In the first decade of the 20th century, Georgetown continued to expand its residential building stock through the construction of row houses, as well as through the introduction of flats and apartment houses. Beginning in the 1890s, several large Victorian houses, such as the Dodge House at 30th and Q Streets, were converted into flats, while the first purpose-built apartment houses were erected after the turn of the 20th century. These early apartment buildings were generally small-scaled buildings designed to resemble row houses that fit neatly into the existing streetscape (i.e. the row of "flats" designed by B. Stanley Simmons and erected in 1909 at 3403-23 M Street). Dumbarton Court, a large, four-story, 35-unit Mediterranean-inspired apartment house designed and built in 1909 at 1657 31st Street by architect George S. Cooper provides a notable early exception. Beginning in the 1920s and culminating in 1941 with the expansive Carlyn (now Gateway Georgetown) at 2500 Q Street, Georgetown apartment buildings grew larger and denser, following the local, citywide trend in apartment building design that accommodated the growing government workforce and population of Washington. The expansive Kew Gardens at 2700 Q Street and built 1922 by developer Harry Kite illustrates the growing acceptance and popularity of the larger apartment building type.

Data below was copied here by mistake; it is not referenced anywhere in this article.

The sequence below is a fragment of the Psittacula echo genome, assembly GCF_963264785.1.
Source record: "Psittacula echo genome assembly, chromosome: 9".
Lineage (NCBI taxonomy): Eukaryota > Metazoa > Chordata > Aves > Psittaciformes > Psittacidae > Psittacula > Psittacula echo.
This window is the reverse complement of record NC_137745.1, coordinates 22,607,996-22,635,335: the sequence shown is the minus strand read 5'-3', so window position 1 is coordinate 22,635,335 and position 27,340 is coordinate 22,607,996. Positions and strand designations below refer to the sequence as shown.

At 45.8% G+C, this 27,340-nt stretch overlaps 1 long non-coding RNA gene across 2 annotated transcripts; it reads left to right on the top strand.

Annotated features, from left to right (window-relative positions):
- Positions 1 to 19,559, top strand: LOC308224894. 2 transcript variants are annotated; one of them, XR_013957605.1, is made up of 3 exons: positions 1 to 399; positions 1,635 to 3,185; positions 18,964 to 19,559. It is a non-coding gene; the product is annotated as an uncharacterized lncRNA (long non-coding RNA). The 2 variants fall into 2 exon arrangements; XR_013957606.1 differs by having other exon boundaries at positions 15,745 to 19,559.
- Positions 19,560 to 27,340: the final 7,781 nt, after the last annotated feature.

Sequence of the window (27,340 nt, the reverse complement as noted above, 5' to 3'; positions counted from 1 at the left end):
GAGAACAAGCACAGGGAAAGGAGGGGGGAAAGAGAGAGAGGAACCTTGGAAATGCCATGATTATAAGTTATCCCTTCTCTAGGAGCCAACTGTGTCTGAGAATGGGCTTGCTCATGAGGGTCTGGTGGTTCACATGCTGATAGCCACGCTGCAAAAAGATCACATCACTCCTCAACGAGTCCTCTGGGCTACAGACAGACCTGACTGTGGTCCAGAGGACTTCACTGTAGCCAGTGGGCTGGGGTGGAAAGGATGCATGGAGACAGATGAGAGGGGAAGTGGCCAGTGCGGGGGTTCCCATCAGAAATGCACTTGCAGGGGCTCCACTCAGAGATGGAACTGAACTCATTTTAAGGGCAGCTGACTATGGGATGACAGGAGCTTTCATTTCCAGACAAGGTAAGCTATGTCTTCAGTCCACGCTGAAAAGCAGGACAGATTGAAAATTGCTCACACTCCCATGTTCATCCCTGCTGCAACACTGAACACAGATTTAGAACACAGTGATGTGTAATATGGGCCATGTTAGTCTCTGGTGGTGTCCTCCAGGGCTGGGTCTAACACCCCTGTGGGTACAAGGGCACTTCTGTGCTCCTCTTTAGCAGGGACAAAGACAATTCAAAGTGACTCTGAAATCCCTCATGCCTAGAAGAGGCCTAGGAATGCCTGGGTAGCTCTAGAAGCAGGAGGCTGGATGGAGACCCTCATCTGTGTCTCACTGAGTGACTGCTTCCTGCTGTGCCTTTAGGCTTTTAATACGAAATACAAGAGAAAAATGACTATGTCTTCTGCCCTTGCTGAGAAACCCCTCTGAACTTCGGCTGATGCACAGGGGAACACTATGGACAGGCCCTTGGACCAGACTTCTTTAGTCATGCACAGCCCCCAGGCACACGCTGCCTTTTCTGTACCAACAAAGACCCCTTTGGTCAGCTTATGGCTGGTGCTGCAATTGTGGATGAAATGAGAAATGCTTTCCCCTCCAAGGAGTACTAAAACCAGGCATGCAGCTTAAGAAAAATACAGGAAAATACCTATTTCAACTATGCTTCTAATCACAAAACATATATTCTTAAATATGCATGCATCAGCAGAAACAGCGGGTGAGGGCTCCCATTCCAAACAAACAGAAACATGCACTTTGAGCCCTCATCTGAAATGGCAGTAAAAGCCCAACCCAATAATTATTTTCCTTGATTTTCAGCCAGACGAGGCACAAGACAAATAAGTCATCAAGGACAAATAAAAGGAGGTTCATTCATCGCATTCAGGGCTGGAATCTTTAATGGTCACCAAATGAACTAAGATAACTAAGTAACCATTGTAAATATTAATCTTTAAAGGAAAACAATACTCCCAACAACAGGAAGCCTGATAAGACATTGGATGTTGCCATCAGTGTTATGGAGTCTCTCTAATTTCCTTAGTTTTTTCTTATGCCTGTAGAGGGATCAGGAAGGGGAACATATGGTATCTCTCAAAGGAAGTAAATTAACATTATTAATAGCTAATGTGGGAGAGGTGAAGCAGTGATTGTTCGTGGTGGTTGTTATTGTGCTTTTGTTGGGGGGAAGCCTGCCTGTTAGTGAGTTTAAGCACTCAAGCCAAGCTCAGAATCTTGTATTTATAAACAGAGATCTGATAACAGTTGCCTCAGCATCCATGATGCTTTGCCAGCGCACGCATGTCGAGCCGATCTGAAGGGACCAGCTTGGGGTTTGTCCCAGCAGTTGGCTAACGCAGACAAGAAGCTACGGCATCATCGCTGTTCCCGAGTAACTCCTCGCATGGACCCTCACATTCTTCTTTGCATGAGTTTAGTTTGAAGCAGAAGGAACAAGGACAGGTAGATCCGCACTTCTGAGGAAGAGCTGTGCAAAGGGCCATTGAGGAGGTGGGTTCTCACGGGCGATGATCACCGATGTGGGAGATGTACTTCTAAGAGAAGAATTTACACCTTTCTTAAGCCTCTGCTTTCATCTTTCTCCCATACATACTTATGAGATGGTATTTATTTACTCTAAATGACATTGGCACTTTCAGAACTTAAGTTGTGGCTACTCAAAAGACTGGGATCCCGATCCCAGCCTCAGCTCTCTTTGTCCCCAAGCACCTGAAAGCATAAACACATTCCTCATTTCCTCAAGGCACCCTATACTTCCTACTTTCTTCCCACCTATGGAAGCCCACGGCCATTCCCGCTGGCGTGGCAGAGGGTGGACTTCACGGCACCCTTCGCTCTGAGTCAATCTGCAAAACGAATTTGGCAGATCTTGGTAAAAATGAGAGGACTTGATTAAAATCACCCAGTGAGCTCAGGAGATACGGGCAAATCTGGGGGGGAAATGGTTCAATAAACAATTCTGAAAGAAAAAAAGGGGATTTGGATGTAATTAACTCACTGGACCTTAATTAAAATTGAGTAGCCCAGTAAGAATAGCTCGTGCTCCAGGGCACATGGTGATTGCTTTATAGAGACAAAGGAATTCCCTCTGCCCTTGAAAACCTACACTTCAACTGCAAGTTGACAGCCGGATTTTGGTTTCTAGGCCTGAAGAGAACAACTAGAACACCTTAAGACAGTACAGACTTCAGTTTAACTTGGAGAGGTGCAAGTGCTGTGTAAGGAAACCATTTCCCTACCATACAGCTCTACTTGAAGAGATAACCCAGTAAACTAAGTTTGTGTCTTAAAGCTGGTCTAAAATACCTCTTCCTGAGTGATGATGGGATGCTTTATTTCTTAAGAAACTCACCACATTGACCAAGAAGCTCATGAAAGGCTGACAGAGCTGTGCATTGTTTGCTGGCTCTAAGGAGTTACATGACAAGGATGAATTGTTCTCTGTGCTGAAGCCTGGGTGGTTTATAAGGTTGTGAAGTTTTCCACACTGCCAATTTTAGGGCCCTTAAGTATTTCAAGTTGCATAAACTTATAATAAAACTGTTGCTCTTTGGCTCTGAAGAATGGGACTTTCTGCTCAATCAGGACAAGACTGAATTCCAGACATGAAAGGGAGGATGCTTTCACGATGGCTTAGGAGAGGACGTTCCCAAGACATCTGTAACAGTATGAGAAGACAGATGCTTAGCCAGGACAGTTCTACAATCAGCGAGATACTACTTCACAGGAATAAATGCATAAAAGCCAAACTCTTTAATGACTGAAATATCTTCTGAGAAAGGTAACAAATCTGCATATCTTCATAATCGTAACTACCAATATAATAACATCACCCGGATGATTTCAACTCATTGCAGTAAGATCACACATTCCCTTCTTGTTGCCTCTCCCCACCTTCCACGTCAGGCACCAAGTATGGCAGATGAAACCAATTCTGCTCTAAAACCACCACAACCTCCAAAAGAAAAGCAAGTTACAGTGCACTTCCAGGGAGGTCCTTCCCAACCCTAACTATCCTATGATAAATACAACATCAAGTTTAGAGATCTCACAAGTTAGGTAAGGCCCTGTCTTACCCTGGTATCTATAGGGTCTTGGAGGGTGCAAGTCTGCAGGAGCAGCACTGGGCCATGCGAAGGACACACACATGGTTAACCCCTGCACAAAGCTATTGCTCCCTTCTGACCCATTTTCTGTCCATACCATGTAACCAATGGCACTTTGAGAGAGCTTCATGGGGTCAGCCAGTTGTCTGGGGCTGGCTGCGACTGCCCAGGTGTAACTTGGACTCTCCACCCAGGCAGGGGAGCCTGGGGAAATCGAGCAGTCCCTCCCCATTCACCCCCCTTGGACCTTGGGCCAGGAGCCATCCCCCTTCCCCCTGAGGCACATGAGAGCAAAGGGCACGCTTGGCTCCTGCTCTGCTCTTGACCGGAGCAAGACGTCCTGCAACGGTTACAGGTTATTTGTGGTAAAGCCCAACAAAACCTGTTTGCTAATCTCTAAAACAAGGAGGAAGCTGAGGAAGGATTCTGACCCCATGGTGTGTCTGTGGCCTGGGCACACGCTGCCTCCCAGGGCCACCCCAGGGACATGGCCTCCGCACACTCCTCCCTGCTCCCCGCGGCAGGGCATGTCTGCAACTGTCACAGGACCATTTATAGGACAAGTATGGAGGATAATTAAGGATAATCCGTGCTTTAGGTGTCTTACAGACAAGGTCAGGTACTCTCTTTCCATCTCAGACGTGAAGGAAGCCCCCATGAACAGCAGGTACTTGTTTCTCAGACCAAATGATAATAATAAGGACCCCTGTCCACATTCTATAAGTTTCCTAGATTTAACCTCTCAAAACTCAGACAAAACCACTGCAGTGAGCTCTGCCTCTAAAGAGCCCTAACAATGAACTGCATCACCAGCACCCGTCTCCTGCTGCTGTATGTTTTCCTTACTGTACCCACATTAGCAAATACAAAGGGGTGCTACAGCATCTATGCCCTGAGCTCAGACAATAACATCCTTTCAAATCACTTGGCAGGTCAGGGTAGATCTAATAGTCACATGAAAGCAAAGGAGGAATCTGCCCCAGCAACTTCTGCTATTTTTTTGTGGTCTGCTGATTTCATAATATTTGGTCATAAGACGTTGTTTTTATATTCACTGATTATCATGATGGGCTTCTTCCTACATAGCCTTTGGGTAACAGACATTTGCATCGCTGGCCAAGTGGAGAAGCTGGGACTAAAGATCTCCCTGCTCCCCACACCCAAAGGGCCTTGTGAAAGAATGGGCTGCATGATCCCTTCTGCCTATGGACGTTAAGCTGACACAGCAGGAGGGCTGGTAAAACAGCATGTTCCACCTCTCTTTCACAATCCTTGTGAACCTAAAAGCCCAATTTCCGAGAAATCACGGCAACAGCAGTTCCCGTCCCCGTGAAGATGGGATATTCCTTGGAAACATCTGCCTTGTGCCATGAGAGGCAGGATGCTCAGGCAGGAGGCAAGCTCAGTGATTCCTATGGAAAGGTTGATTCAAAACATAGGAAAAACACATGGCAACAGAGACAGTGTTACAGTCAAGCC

‡ Kimberly Prothro Williams, D.C. Historic Preservation Office, Georgetown Historic District (amended), Washington, D.C. nomination document, 2003, National Park Service, National Register of Historic Places, Washington, D.C.

Nearby Neighborhoods

Street Names
26th Street NW • 27th Street NW • 28th Street NW • 29th Street NW • 30th Street NW • 31st Street NW • 32nd Street NW • 33rd Street NW • 34th Street NW • 35th Street NW • 36th Street NW • 37th Street NW • Avon Lane NW • Bank Street NW • Blues Alley • Cadys Alley NW • Cambridge Place NW • Caton Place NW • Cecil Place NW • Cherry Hill Lane NW • Dent Place NW • Dumbarton Street NW • East Place NW • Grace Street NW • M Street NW • Mill Road NW • N Street NW • O Street NW • Olive Street NW • Orchard Lane NW • P Street NW • Poplar Street NW • Potomac Street NW • Prospect Street NW • Q Street NW • R Street NW • Reservoir Road NW • Rock Creek and Potomac Parkway NW • S Street NW • Scott Place NW • South Street NW • St Marys Place NW • Suter Lane NW • Thomas Jefferson Street NW • Volta Place NW • Waters Alley NW • Whitehurst Freeway NW • Winfield Lane NW • Wisconsin Avenue NW